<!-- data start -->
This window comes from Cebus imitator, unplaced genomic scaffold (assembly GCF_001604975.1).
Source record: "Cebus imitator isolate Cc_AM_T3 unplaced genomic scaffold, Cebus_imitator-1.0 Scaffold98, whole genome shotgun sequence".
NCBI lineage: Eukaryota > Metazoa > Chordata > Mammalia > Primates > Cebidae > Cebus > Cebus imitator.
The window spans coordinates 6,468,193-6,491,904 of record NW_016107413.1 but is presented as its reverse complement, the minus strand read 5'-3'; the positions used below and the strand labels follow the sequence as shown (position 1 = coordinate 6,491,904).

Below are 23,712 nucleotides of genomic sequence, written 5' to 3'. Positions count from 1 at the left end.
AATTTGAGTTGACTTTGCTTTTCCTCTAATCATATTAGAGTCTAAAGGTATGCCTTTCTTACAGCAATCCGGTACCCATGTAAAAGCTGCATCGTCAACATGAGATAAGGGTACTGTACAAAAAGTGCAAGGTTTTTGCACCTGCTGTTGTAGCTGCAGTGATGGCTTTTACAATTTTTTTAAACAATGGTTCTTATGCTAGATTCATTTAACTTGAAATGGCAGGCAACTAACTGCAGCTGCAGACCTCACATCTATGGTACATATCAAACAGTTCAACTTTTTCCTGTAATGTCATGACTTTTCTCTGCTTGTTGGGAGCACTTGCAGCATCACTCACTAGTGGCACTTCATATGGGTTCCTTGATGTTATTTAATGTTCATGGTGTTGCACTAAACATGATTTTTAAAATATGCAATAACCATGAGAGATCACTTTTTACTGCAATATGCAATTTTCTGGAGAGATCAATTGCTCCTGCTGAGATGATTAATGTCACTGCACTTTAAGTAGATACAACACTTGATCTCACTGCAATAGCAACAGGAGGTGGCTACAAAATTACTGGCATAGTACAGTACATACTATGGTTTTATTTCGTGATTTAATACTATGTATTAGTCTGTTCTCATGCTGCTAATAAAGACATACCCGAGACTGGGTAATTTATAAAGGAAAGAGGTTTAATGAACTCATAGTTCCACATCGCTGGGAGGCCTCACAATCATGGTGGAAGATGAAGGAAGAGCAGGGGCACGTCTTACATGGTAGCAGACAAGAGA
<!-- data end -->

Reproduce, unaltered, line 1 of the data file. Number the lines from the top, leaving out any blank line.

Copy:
This window comes from Cebus imitator, unplaced genomic scaffold (assembly GCF_001604975.1).